It may be a waste of time and money, but so far as I know during the last year no complaint of any coroner's conduct at any of these inquests has been made. At the same time it is not for me to stand here and deny that on occasion the privilege of the Coroner's Court of Record may be abused. As the noble Lord opposite pointed out, it is a very common moral frailty to moralise over temptations to which we do not feel that we shall ever be subjected. I do not suppose my noble friend will ever be a coroner, and he therefore feels himself fully qualified to moralise over the failings of that class of man. There is, of course, a grave danger, and it is all the graver because sometimes these lectures and these moralisations are directed at people, or at institutions, who are not 955 able to answer back and may not even be present in the court, or who are not represented by people qualified to deal with the intricacies of the law. I need hardly say to my noble friend that the Home Office take the very gravest view of that sort of attack on people who are not represented, or on institutions which have not a counsel to represent them.
He has already referred to my right honourable friend's answer in another place, and he called that, I think, "soft words." They seemed to me rather hard words. They made it quite clear that in the view of the Government spitting on the grave of the departed does very little good. The grave can take care of its own, but the living must be considered. In our view, and in the view, of course, of Lord Wright's Committee, a living man has just as much right to have his reputation protected as his liberty, and in our view it is just as wrong to take away a man's reputation without due process of law as it is to take away his liberty. Of course, that point, as my noble friend is aware, was the occasion of a circular issued by the Home Office in 1927 to all coroners, in which the Secretary of State made it clear that, as he had been pressed to make a rule on the subject,he may say that where it is possible to secure the attendance of a person whose conduct appears to be in question, it is desirable that his presence should be secured before censure is passed, and that he should be afforded a reasonable opportunity of making any relevant explanation.It need hardly be added that there is special need for care, before publicly making adverse comments, if the person concerned is likely to suffer thereby in his profession or calling.956 That circular was followed by the recommendations of Lord Wright's Committee to which my noble friend has referred. The recommendations of that Committee were naturally brought to the notice of all coroners, and I firmly believe that the mere publication of that Report has done much to curb the habit to which my noble friend objects.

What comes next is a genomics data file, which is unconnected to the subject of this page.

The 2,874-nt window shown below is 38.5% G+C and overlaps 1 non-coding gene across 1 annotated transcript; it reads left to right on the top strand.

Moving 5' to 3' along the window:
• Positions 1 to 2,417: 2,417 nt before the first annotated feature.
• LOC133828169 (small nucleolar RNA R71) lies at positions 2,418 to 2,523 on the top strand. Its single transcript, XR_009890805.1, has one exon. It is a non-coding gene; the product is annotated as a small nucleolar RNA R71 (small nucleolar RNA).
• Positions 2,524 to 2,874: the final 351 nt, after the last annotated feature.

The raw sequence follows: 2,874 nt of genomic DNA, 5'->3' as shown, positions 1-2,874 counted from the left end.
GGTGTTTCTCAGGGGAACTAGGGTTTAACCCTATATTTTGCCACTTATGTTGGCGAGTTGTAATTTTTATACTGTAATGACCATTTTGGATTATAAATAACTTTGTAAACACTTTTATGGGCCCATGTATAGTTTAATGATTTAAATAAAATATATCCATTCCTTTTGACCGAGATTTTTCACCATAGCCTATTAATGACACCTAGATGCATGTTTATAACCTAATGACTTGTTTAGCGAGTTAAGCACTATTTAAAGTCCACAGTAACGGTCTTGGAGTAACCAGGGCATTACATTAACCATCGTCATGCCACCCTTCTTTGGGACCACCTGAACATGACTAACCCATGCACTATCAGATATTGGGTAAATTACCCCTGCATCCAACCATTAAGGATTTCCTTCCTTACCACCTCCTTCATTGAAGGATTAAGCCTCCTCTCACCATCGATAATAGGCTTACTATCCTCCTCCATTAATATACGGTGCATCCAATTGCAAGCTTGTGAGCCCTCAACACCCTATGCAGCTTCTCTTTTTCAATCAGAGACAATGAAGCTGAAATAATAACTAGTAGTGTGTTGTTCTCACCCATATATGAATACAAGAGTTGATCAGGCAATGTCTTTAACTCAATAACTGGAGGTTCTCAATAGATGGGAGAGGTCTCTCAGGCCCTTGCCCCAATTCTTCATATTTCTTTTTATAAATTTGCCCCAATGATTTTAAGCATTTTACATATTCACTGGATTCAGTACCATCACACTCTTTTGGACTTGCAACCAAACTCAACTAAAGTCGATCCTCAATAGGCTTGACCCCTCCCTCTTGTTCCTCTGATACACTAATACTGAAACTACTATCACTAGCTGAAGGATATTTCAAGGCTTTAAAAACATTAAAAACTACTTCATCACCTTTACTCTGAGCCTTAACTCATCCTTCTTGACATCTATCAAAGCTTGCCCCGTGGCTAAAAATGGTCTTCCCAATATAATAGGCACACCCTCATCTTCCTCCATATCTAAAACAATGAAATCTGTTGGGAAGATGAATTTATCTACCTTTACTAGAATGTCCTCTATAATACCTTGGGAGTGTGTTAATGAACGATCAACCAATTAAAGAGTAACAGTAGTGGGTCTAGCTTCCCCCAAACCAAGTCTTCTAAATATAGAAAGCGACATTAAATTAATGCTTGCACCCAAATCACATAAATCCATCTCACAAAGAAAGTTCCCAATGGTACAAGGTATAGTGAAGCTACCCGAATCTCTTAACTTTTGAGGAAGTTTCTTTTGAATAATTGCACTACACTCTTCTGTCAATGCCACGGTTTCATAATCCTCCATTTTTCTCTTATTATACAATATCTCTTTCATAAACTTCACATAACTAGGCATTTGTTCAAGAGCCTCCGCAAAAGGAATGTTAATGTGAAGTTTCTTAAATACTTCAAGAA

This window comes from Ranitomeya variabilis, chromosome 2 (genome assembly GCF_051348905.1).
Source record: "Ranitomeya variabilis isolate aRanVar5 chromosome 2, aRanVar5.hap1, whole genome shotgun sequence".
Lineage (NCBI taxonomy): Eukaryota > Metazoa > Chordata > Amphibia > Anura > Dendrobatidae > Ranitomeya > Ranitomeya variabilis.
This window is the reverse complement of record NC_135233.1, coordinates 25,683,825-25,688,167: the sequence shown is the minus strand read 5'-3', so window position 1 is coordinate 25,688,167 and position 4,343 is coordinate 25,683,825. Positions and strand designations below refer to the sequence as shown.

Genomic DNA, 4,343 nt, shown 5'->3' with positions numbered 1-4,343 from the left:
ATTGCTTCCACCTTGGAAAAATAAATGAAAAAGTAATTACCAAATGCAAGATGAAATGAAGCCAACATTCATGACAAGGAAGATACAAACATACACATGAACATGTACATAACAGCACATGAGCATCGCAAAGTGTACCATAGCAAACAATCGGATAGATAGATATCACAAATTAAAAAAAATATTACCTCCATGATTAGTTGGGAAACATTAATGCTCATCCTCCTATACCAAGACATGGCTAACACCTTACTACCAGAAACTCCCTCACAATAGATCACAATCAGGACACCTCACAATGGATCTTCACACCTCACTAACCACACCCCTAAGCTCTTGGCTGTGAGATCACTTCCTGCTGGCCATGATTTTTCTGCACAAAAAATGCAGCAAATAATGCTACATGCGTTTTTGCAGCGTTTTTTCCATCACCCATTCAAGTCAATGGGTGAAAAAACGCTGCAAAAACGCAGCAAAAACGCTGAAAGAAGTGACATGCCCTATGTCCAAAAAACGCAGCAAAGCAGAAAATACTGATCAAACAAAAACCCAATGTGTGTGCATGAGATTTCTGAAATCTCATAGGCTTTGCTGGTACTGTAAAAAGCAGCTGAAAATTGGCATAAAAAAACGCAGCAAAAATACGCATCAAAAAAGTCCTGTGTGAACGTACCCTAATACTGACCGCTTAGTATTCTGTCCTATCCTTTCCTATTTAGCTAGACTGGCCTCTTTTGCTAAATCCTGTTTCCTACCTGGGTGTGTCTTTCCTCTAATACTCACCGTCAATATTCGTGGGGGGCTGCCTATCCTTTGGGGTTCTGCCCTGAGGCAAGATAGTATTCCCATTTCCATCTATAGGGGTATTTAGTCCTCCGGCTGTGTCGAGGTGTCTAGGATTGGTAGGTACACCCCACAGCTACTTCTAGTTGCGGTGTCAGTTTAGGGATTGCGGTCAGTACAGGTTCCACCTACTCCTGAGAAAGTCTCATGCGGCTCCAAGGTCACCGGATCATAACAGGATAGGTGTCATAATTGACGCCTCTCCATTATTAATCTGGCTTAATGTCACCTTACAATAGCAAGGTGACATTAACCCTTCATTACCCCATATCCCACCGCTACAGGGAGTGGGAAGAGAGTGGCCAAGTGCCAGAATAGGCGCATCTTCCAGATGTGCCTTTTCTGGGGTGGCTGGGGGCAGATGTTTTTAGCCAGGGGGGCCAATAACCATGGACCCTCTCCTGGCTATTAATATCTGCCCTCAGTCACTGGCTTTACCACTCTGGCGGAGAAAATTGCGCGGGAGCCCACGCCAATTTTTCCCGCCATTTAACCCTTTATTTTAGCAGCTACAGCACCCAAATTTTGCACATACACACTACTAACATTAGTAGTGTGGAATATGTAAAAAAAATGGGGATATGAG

So far as legislation is concerned—my noble friend asked for legislation—I I think we must take a rather broader view than he does. As he says, Lord Wright's Committee expressly said that on this particular point no legislation was required. They expected that the legislation that might follow from their Report in regard to the Disciplinary Committee and the Rules Committee would be sufficient to attain their object, and I can assure my noble friend that, although the programme of legislation is very full and I cannot possibly offer him any concrete promise, at the same time when opportunity offers the suggestions of that Committee will probably be the subject of future legislation. When that happens I feel perfectly certain that all the evils of which he complains will be done away with. I do not think there is any need for me to say anything more on this matter. The Government agree with my noble friend in so far as they deprecate coroners going outside their proper function. At the same time they cannot possibly contemplate, with the Wright Committee, which was very definite on this point, the abolition of this ancient office.
§ House adjourned at seventeen minutes before five o'clock.